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. Last Updated: 07/27/2016

Richardson to Retire After World Cup

BRIDGETOWN, Barbados -- West Indies captain Richie Richardson said on Tuesday he will retire from international cricket after the World Cup.

The 34-year-old batsman, who took over from Viv Richards in 1991, sent a fax from Jaipur in India to the Caribbean News Agency, saying he had already informed the West Indies Cricket Board of Control of his decision.

"I had made up my mind at the end of the U.K. tour last summer that I would retire at the end of the World Cup," Richardson said.

During the past year, Richardson has come under criticism for a lack of firm leadership and his side has suffered some painful defeats, culminating in the humiliation of a 73-run rout by Kenya in the World Cup last week.

Last April, West Indies lost its first test series in 15 years when Australia beat the home side 2-1 in the Caribbean. The West Indians went on to draw a series in England, but the tour was dogged by problems of indiscipline and conflict between Richardson and record-holding batsman Brian Lara.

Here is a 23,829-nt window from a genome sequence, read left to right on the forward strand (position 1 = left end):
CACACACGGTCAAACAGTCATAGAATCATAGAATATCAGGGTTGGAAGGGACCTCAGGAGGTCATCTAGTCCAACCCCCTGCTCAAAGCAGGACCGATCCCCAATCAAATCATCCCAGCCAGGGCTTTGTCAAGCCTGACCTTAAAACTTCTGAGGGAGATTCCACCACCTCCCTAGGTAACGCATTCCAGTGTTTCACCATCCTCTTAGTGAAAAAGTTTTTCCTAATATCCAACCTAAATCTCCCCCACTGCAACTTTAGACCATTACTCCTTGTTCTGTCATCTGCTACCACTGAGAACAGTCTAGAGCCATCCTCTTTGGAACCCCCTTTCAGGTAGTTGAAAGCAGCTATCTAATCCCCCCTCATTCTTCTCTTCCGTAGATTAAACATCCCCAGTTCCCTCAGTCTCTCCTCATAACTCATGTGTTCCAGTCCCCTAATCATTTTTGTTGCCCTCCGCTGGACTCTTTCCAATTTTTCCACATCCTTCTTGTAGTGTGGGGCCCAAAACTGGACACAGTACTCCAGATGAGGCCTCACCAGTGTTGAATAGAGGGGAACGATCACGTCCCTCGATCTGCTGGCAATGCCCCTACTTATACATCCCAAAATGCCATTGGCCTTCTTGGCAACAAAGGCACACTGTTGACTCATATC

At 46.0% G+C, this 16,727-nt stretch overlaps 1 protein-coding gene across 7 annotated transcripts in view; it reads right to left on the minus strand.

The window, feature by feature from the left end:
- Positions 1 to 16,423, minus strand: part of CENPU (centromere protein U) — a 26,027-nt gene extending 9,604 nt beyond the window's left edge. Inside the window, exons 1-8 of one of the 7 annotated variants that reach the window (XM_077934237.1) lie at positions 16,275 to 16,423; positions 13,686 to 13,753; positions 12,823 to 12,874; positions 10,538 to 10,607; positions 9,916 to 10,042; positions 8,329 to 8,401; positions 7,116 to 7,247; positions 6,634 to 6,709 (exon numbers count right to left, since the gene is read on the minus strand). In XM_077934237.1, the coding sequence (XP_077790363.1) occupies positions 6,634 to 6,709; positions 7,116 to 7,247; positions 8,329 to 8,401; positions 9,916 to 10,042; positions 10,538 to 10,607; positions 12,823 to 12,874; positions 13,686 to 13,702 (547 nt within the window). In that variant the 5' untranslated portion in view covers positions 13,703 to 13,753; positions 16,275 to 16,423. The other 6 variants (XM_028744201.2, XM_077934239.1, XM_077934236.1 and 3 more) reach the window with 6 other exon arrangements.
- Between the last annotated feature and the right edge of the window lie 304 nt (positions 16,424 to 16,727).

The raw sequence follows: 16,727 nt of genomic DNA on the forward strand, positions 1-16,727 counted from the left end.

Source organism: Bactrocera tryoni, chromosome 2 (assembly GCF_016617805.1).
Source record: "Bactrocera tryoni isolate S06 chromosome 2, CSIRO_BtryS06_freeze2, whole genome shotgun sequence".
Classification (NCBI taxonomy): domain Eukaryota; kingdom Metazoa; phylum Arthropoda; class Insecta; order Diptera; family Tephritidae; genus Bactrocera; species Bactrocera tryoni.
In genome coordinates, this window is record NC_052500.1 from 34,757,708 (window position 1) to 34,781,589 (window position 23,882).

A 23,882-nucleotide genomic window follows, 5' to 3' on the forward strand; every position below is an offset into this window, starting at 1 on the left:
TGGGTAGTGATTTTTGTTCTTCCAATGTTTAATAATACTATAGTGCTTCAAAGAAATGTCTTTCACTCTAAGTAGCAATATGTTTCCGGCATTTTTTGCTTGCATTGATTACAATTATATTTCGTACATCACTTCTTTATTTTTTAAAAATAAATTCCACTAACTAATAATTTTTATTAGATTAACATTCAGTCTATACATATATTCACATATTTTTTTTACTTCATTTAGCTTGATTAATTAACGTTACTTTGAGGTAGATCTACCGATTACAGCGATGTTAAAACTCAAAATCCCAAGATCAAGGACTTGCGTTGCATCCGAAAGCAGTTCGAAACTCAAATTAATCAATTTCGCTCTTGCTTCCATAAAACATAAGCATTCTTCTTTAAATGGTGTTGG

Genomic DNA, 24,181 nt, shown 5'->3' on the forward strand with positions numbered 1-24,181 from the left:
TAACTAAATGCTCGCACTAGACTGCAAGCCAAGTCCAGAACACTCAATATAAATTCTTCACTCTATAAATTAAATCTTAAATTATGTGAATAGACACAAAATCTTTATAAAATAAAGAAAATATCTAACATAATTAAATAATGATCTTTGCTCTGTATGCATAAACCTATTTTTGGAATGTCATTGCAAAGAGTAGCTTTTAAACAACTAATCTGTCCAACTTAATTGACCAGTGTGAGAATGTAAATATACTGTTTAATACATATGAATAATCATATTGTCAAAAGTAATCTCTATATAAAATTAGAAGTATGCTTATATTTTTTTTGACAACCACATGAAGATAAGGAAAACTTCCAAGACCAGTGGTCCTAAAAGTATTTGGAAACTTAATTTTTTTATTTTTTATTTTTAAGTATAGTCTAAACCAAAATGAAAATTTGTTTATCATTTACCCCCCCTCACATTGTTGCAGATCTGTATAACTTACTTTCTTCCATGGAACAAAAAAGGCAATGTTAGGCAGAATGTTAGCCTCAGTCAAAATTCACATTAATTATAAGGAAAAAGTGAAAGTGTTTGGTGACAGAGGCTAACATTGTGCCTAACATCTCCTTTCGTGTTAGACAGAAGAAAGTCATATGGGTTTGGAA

Before travelling to India for the World Cup, West Indies went to Australia but failed to qualify for the final of the one-day World Series and Richardson's once-reliable batting looked decidedly creaky.

The soft-spoken right hander made some amends on Monday when he scored 93 not out to guide West Indies to victory against the fancied Australians in the World Cup and virtually ensure a place in the quarterfinals.


In Rawalpindi, Pakistan, opener Andrew Hudson plundered 161 and shared in two records as South Africa continued its unbeaten sequence at the World Cup with a 160-run win over the Netherlands on Tuesday.

Hudson took part in a Cup record opening partnership of 186 with Gary Kirsten, spurring South Africa to 328 for three in its 50 overs in the Group B match at the Pindi stadium.

The Netherlands, the only team not to have won a game at the tournament, finished on 168 for eight.

Hudson and Kirsten, who struck 83, broke the 11-year-old Cup record for a first wicket stand of 182 by Australians Rick McCosker and Alan Turner against Sri Lanka at The Oval in 1975 during the inaugural tournament.

South Africa's total was its highest in one-day internationals and Hudson's score the third highest by a South African batsman.

His 161 off 132 balls, including four sixes and 12 fours, was a chanceless inning that led South Africa to its 10th successive one-day international victory.